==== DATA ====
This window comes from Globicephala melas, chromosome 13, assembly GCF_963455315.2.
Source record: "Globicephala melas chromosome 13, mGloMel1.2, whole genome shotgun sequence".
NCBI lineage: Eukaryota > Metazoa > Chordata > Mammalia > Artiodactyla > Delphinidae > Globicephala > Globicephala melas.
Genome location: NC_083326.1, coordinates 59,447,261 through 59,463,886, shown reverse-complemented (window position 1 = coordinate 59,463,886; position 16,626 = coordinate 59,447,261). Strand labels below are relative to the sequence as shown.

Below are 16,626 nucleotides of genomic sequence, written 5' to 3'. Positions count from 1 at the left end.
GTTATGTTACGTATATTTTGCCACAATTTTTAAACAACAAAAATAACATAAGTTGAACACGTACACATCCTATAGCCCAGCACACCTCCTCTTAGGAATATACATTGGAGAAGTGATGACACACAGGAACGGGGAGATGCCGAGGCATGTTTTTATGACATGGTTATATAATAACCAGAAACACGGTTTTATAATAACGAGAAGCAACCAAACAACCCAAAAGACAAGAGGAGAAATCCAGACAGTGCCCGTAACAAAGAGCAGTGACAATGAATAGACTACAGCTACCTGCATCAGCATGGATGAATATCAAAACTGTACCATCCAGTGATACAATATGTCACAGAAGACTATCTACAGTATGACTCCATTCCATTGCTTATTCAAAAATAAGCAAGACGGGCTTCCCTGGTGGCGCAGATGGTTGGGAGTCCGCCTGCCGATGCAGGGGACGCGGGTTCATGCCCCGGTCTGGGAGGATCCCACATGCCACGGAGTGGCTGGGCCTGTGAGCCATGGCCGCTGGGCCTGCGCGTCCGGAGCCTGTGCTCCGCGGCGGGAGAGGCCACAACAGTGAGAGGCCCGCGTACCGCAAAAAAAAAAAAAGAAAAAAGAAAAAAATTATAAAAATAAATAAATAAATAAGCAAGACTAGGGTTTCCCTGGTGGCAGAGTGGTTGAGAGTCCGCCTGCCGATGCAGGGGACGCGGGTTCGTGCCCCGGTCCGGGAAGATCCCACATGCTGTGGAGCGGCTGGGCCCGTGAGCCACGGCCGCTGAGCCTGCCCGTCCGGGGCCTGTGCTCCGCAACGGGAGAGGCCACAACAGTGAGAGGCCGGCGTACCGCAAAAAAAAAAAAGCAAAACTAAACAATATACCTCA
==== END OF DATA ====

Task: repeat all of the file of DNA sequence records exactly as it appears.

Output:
This window comes from Globicephala melas, chromosome 13, assembly GCF_963455315.2.
Source record: "Globicephala melas chromosome 13, mGloMel1.2, whole genome shotgun sequence".
NCBI lineage: Eukaryota > Metazoa > Chordata > Mammalia > Artiodactyla > Delphinidae > Globicephala > Globicephala melas.
Genome location: NC_083326.1, coordinates 59,447,261 through 59,463,886, shown reverse-complemented (window position 1 = coordinate 59,463,886; position 16,626 = coordinate 59,447,261). Strand labels below are relative to the sequence as shown.

Below are 16,626 nucleotides of genomic sequence, written 5' to 3'. Positions count from 1 at the left end.
GTTATGTTACGTATATTTTGCCACAATTTTTAAACAACAAAAATAACATAAGTTGAACACGTACACATCCTATAGCCCAGCACACCTCCTCTTAGGAATATACATTGGAGAAGTGATGACACACAGGAACGGGGAGATGCCGAGGCATGTTTTTATGACATGGTTATATAATAACCAGAAACACGGTTTTATAATAACGAGAAGCAACCAAACAACCCAAAAGACAAGAGGAGAAATCCAGACAGTGCCCGTAACAAAGAGCAGTGACAATGAATAGACTACAGCTACCTGCATCAGCATGGATGAATATCAAAACTGTACCATCCAGTGATACAATATGTCACAGAAGACTATCTACAGTATGACTCCATTCCATTGCTTATTCAAAAATAAGCAAGACGGGCTTCCCTGGTGGCGCAGATGGTTGGGAGTCCGCCTGCCGATGCAGGGGACGCGGGTTCATGCCCCGGTCTGGGAGGATCCCACATGCCACGGAGTGGCTGGGCCTGTGAGCCATGGCCGCTGGGCCTGCGCGTCCGGAGCCTGTGCTCCGCGGCGGGAGAGGCCACAACAGTGAGAGGCCCGCGTACCGCAAAAAAAAAAAAAGAAAAAAGAAAAAAATTATAAAAATAAATAAATAAATAAGCAAGACTAGGGTTTCCCTGGTGGCAGAGTGGTTGAGAGTCCGCCTGCCGATGCAGGGGACGCGGGTTCGTGCCCCGGTCCGGGAAGATCCCACATGCTGTGGAGCGGCTGGGCCCGTGAGCCACGGCCGCTGAGCCTGCCCGTCCGGGGCCTGTGCTCCGCAACGGGAGAGGCCACAACAGTGAGAGGCCGGCGTACCGCAAAAAAAAAAAAGCAAAACTAAACAATATACCTCA